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Car Seat Safety Quiz
Take this quiz to test your knowledge on keeping kids safe in cars
Rear-facing car seats are primarily for infants. Once a baby can hold up his head, a forward-facing one is fine.
Safety experts urge parents to keep children in a rear-facing seat for as long as possible. That means using it up to the highest height or weight allowed. (The car seat’s label provides that information.) Many rear-facing car seats are big enough to hold children until they are two or even older and weigh 40 or more pounds. Riding in a rear-facing car seat will help protect your child’s head, neck and spine in the event of a crash.
By the time a child is 7, he or she is old enough to just use a seatbelt.
The fit of a seat belt is not determined by age but rather by a child’s size. Most children are not ready for a seat belt until they’re between ages 8 and 12. Parents should be aware that they will likely use three different types of car seats (rear-facing, forward-facing and booster) before a child is ready seat-belt use. This handy checklist can help you know if your child is ready for a regular seat belt.
It’s a good idea to install a car seat in the front passenger side so you can keep an eye on your child.
All children under 13 belong in back seat, where they are better protected from the risk of a front-end collision, the most common type of car crash. They also should be way from airbags, which can kill young children riding in the front seat. As far as what to keep your eyes on when you’re driving: Focus on the road. If you need to care for your child, pull over and take care of his or her needs. Then put the child back in the car seat, tightly buckle the harness and go on your way.
There’s a simple test to help you determine if car seat harness is snug enough for your child.
The best way to be sure your child’s harness is tight enough is to do a “pinch test.” Once your child’s harness is buckled, pinch the webbing at the shoulders. If the webbing slides from your fingers, the harness is tight enough. If you can pinch webbing it is too loose. Keep tightening and testing until you cannot pinch anything.
Buying a used car seat is a smart way to get you what you need – and save money.
A used car seat may be fine if, say, you got it from your brother and you’re certain that all its parts are intact; that it has never been in a crash and that it’s not expired or recalled. But you can’t know that if you buy a pre-owned seat on the internet, at yard sale or from a second-hand store. (Car seats generally last about six years, and they can get pretty beat up by their young passengers.) A new one is preferable, and it doesn’t have to cost a lot. All those on the market meet the same crash standard so, if you’re trying to cut costs, look for one without a lot of extra bells and whistles.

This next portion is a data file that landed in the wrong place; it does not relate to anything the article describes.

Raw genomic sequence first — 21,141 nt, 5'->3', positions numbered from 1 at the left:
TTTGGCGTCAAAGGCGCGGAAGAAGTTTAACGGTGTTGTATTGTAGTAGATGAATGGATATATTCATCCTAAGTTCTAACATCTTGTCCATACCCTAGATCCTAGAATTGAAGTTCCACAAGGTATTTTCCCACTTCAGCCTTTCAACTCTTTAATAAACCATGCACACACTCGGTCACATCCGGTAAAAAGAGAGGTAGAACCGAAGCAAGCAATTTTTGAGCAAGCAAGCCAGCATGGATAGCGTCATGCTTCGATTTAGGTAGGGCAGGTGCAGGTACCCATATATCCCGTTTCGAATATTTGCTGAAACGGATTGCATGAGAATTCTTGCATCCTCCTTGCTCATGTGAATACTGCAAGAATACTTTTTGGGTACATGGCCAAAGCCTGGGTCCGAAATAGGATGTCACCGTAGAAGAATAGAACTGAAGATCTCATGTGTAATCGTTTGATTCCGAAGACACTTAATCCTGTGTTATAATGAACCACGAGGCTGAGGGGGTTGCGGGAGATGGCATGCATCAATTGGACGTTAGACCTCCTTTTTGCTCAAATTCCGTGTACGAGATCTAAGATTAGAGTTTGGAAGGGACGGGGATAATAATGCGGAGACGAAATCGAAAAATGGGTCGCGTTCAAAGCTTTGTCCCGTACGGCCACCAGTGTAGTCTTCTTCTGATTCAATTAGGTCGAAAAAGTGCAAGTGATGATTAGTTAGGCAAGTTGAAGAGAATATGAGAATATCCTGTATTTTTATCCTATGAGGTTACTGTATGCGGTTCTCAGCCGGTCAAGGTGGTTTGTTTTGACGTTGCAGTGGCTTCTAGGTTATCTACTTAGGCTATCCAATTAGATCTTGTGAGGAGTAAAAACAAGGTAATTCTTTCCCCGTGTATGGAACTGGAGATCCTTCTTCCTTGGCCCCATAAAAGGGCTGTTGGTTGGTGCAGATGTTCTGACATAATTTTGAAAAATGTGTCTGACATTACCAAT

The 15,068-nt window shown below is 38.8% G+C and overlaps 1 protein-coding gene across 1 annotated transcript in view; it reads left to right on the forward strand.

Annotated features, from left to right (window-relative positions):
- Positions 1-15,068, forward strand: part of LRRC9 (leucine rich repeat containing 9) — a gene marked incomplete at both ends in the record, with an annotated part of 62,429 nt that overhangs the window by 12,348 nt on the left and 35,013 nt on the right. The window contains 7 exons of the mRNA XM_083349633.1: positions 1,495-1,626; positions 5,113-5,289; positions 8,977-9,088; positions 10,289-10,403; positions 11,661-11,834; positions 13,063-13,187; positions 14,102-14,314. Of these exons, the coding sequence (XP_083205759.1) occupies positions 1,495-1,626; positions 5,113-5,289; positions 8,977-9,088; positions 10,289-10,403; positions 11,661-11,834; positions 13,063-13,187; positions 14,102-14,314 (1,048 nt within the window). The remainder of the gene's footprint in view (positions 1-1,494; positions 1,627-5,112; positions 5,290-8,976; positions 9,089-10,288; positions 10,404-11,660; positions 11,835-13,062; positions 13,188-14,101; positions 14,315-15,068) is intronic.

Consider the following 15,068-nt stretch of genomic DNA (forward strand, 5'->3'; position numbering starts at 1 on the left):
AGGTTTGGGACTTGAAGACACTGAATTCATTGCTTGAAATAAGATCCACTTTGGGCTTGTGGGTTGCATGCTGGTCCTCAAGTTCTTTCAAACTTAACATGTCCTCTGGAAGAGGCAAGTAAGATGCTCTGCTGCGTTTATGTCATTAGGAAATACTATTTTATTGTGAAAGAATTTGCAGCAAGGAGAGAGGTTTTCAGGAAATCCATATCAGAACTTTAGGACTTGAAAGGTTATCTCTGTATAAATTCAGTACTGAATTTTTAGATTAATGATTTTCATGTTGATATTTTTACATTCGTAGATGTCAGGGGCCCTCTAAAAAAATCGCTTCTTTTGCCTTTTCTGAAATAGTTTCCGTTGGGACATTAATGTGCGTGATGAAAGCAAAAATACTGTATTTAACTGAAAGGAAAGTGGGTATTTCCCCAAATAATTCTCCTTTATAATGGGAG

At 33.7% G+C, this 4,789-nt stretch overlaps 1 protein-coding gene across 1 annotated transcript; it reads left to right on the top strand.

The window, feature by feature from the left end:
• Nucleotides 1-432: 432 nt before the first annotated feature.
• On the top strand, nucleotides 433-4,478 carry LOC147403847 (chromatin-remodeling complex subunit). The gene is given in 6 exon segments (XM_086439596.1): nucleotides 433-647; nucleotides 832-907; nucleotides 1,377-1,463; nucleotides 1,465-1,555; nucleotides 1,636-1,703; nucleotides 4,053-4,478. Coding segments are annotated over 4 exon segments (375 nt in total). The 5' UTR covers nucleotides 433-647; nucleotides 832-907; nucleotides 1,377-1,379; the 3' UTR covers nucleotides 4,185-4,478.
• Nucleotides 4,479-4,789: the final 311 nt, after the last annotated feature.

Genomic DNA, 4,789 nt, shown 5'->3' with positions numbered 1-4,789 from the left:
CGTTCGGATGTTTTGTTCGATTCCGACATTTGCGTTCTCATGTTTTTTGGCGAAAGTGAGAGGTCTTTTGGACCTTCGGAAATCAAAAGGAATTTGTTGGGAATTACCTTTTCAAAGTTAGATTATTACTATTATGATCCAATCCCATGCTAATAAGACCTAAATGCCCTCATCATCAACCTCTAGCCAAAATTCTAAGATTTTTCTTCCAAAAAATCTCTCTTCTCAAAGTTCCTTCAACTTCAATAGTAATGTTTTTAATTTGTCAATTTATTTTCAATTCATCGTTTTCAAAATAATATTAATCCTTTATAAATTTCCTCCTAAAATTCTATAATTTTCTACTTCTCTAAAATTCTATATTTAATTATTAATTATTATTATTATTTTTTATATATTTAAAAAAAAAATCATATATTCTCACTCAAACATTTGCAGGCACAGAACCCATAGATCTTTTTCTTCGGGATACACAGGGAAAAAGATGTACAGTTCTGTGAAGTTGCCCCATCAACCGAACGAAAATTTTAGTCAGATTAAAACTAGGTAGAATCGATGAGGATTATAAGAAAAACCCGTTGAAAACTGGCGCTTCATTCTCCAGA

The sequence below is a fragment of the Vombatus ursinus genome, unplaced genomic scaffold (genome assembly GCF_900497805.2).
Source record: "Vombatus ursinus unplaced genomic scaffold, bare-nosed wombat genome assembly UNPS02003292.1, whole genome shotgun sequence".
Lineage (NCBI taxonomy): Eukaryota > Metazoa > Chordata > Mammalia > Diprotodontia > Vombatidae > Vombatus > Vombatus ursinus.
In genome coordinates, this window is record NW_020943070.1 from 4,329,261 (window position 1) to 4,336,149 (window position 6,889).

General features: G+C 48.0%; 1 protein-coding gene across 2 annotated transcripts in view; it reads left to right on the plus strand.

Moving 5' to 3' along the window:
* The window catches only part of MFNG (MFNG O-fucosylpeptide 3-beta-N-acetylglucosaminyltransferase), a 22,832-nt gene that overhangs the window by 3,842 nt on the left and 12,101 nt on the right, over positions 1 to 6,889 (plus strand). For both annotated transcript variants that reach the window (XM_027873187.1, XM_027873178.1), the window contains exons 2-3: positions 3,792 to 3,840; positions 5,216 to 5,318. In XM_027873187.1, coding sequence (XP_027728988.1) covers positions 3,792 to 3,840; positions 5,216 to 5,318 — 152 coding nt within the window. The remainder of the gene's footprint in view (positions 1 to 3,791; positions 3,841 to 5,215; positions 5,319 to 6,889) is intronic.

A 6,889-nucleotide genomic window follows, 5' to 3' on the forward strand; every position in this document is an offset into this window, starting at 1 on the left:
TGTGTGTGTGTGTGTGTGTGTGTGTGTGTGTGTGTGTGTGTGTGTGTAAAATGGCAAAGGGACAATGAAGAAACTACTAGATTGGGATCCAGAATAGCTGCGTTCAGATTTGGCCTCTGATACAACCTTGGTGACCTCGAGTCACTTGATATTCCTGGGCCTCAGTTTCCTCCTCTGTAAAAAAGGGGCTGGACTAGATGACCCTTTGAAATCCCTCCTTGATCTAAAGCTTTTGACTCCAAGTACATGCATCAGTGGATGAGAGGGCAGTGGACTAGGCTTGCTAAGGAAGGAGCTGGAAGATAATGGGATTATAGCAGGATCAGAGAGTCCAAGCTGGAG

There are specially-trained technicians who can help make sure your car seat is installed properly.
Safe Kids is the certifying body for the 42,000 child passenger safety technicians who work in police stations, fire stations, hospitals, GM and other car dealerships and other community locations. Technicians have been rigorously trained to make sure families leave a safety inspection safer than when they arrived. This link can help you find one in your area
A properly installed car seat doesn’t move more than an inch in any direction.
If it is correctly installed, the car seat should not move more than one inch from side to side or front to back when pulled at the seat belt path. This rule applies to both forward- and rear-facing seats. Remember, a tight car seat keeps your child safer in a crash. For more information, use Safe Kids’ Ultimate Car Seat Guide.
Laws in most states require you to register your car seat with the manufacturer.
A federal regulation requires manufacturers to provide a free registration card to you, but there are no laws saying you must fill it out. That said, doing so is advisable: If there is a recall, the manufacturer will notify you first and tell you what to do.
Forward-facing car seats should be secured either by a locked seat belt and a tether or the car’s LATCH system if it has one.
Whether you use the locked seat belt and tether OR tightened lower attachments and tethers for children (LATCH system) you are properly securing your forward-facing child. Don’t use both systems (seat belt and LATCH) at the same time. (Tethers cannot be used for rear-facing car seats.)
If kids are secured in a car seat, they’ll be safe staying alone in the car for a few minutes while you run an errand.
You should never leave a child alone in a car, even for a minute. Doing so puts kids at all sorts of risk, including the risk of heatstroke which can happen in minutes when the inside temperature of a vehicle heats up quickly. Every year, on average, 37 children die when alone in a vehicle. Learn more about what you can to prevent this from happening.